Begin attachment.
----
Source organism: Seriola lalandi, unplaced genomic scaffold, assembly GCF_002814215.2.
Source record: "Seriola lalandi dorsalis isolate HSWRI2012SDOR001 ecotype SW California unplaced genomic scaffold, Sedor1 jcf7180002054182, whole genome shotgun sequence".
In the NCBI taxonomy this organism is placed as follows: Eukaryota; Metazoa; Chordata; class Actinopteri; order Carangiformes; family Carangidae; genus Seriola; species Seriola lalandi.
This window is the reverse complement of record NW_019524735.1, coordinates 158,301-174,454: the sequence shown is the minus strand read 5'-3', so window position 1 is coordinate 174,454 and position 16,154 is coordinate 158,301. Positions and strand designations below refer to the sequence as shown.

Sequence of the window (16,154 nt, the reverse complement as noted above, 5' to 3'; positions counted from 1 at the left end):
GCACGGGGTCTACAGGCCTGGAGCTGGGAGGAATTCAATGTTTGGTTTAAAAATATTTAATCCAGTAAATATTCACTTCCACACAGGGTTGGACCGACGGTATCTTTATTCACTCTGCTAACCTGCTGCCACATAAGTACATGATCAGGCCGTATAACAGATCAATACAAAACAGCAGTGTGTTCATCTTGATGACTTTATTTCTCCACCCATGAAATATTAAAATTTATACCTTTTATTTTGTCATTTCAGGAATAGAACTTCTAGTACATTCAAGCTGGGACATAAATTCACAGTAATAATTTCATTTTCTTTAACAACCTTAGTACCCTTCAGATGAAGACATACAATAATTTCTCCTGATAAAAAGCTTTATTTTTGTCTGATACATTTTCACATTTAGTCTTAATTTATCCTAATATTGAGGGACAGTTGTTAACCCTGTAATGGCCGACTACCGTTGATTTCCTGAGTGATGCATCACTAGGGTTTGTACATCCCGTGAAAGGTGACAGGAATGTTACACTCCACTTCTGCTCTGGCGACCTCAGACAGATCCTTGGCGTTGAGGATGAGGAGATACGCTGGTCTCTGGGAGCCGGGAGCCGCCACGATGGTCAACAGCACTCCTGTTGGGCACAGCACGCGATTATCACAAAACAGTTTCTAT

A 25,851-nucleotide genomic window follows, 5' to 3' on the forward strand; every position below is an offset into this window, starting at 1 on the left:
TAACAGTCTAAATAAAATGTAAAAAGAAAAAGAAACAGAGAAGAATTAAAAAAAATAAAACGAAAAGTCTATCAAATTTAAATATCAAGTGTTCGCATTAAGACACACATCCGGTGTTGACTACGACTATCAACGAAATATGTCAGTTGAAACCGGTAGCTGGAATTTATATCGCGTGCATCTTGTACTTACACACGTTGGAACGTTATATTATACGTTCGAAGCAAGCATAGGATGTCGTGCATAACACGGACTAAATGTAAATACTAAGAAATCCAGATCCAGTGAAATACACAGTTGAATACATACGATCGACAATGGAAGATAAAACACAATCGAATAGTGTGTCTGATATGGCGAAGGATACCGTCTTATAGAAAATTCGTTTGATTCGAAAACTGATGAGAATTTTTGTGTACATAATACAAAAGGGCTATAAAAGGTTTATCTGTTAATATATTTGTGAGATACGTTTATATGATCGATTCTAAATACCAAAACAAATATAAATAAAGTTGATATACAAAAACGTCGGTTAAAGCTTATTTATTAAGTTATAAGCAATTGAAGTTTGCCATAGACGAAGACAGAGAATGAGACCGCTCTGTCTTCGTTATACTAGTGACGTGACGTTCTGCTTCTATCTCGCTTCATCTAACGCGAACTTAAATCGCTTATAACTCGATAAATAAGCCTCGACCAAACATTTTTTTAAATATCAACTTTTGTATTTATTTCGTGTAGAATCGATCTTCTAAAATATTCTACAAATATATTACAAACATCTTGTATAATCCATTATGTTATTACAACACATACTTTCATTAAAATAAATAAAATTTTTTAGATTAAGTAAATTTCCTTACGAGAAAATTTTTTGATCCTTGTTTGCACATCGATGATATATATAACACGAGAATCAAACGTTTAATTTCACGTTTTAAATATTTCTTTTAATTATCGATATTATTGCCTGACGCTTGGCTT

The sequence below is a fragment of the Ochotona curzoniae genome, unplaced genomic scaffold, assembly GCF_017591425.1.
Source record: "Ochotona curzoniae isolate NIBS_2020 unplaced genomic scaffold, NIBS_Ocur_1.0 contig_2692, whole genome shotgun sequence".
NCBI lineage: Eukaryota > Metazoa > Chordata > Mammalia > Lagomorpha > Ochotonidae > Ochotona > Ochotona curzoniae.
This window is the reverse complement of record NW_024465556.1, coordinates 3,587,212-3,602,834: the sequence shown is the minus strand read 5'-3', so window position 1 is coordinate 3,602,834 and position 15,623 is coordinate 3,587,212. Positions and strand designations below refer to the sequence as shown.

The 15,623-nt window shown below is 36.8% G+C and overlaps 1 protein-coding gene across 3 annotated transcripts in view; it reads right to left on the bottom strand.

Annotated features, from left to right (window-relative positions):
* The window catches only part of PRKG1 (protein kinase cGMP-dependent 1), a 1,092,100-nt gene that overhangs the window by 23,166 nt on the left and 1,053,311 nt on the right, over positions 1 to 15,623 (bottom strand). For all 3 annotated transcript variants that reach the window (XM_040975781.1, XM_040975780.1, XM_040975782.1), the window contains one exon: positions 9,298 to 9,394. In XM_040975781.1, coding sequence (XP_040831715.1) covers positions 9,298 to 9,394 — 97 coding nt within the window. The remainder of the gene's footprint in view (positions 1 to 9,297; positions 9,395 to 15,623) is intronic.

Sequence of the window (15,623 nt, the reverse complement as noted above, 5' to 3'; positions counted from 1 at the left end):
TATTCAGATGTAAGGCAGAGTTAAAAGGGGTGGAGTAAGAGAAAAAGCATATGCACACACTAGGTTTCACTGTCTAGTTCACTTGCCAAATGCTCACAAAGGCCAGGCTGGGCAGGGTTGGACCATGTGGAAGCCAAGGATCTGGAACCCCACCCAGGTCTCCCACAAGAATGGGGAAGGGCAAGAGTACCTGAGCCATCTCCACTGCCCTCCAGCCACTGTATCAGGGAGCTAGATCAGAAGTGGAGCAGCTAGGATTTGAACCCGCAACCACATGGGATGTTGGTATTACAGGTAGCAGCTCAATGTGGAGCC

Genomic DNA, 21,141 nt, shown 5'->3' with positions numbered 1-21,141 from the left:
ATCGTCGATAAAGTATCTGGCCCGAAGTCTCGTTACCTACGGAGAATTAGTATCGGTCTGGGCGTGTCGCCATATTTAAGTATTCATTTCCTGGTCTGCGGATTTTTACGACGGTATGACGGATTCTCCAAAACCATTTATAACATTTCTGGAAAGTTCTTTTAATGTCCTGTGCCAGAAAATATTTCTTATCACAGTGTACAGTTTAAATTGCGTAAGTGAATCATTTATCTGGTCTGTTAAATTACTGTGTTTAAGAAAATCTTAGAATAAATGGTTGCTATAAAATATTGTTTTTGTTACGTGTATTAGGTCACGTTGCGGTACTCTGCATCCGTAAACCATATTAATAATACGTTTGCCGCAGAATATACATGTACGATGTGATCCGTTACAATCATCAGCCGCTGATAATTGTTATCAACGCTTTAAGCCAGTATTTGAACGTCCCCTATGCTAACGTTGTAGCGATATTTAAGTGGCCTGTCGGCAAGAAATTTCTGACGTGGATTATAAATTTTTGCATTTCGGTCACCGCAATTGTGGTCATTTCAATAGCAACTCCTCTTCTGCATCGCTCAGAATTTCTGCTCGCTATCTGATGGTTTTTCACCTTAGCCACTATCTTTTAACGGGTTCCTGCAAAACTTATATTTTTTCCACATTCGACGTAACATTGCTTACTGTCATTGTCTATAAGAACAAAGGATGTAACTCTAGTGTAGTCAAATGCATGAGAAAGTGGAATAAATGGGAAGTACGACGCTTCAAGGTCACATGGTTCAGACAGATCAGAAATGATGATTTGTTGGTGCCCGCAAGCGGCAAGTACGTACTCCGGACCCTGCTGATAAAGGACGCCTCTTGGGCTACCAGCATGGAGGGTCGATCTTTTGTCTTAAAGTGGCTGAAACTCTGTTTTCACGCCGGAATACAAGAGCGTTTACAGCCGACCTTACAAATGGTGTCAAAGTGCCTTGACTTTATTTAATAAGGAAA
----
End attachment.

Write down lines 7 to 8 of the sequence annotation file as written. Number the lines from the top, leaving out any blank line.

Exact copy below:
A 25,851-nucleotide genomic window follows, 5' to 3' on the forward strand; every position below is an offset into this window, starting at 1 on the left:
TAACAGTCTAAATAAAATGTAAAAAGAAAAAGAAACAGAGAAGAATTAAAAAAAATAAAACGAAAAGTCTATCAAATTTAAATATCAAGTGTTCGCATTAAGACACACATCCGGTGTTGACTACGACTATCAACGAAATATGTCAGTTGAAACCGGTAGCTGGAATTTATATCGCGTGCATCTTGTACTTACACACGTTGGAACGTTATATTATACGTTCGAAGCAAGCATAGGATGTCGTGCATAACACGGACTAAATGTAAATACTAAGAAATCCAGATCCAGTGAAATACACAGTTGAATACATACGATCGACAATGGAAGATAAAACACAATCGAATAGTGTGTCTGATATGGCGAAGGATACCGTCTTATAGAAAATTCGTTTGATTCGAAAACTGATGAGAATTTTTGTGTACATAATACAAAAGGGCTATAAAAGGTTTATCTGTTAATATATTTGTGAGATACGTTTATATGATCGATTCTAAATACCAAAACAAATATAAATAAAGTTGATATACAAAAACGTCGGTTAAAGCTTATTTATTAAGTTATAAGCAATTGAAGTTTGCCATAGACGAAGACAGAGAATGAGACCGCTCTGTCTTCGTTATACTAGTGACGTGACGTTCTGCTTCTATCTCGCTTCATCTAACGCGAACTTAAATCGCTTATAACTCGATAAATAAGCCTCGACCAAACATTTTTTTAAATATCAACTTTTGTATTTATTTCGTGTAGAATCGATCTTCTAAAATATTCTACAAATATATTACAAACATCTTGTATAATCCATTATGTTATTACAACACATACTTTCATTAAAATAAATAAAATTTTTTAGATTAAGTAAATTTCCTTACGAGAAAATTTTTTGATCCTTGTTTGCACATCGATGATATATATAACACGAGAATCAAACGTTTAATTTCACGTTTTAAATATTTCTTTTAATTATCGATATTATTGCCTGACGCTTGGCTT